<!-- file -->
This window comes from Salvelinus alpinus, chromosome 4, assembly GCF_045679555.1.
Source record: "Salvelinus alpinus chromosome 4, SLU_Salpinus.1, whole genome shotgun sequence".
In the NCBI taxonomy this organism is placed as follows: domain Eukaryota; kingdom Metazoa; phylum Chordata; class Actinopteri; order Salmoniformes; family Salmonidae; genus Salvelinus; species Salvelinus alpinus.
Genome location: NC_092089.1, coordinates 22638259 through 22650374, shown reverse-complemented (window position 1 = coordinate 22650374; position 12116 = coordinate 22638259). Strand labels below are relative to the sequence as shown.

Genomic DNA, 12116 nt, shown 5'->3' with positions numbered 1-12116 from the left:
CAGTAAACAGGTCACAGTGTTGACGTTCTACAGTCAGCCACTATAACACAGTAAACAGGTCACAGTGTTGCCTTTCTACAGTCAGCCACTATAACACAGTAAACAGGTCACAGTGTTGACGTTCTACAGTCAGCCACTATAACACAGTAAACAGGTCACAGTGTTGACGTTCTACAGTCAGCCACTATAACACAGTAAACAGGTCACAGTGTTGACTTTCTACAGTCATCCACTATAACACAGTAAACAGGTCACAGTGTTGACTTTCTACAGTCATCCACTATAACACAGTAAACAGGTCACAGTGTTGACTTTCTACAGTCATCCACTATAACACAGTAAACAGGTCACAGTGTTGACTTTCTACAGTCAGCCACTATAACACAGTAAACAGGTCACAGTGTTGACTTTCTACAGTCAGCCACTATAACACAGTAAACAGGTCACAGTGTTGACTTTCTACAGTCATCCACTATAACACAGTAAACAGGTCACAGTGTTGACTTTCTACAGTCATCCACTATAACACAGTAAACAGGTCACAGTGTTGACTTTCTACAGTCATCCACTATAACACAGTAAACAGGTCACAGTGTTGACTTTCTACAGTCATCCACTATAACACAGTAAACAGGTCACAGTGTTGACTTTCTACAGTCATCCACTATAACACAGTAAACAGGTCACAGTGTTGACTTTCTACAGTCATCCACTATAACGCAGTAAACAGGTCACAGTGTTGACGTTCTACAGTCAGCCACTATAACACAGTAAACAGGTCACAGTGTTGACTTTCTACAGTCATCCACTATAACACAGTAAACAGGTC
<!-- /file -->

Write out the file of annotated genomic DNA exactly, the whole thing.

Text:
This window comes from Salvelinus alpinus, chromosome 4, assembly GCF_045679555.1.
Source record: "Salvelinus alpinus chromosome 4, SLU_Salpinus.1, whole genome shotgun sequence".
In the NCBI taxonomy this organism is placed as follows: domain Eukaryota; kingdom Metazoa; phylum Chordata; class Actinopteri; order Salmoniformes; family Salmonidae; genus Salvelinus; species Salvelinus alpinus.
Genome location: NC_092089.1, coordinates 22638259 through 22650374, shown reverse-complemented (window position 1 = coordinate 22650374; position 12116 = coordinate 22638259). Strand labels below are relative to the sequence as shown.

Genomic DNA, 12116 nt, shown 5'->3' with positions numbered 1-12116 from the left:
CAGTAAACAGGTCACAGTGTTGACGTTCTACAGTCAGCCACTATAACACAGTAAACAGGTCACAGTGTTGCCTTTCTACAGTCAGCCACTATAACACAGTAAACAGGTCACAGTGTTGACGTTCTACAGTCAGCCACTATAACACAGTAAACAGGTCACAGTGTTGACGTTCTACAGTCAGCCACTATAACACAGTAAACAGGTCACAGTGTTGACTTTCTACAGTCATCCACTATAACACAGTAAACAGGTCACAGTGTTGACTTTCTACAGTCATCCACTATAACACAGTAAACAGGTCACAGTGTTGACTTTCTACAGTCATCCACTATAACACAGTAAACAGGTCACAGTGTTGACTTTCTACAGTCAGCCACTATAACACAGTAAACAGGTCACAGTGTTGACTTTCTACAGTCAGCCACTATAACACAGTAAACAGGTCACAGTGTTGACTTTCTACAGTCATCCACTATAACACAGTAAACAGGTCACAGTGTTGACTTTCTACAGTCATCCACTATAACACAGTAAACAGGTCACAGTGTTGACTTTCTACAGTCATCCACTATAACACAGTAAACAGGTCACAGTGTTGACTTTCTACAGTCATCCACTATAACACAGTAAACAGGTCACAGTGTTGACTTTCTACAGTCATCCACTATAACACAGTAAACAGGTCACAGTGTTGACTTTCTACAGTCATCCACTATAACGCAGTAAACAGGTCACAGTGTTGACGTTCTACAGTCAGCCACTATAACACAGTAAACAGGTCACAGTGTTGACTTTCTACAGTCATCCACTATAACACAGTAAACAGGTC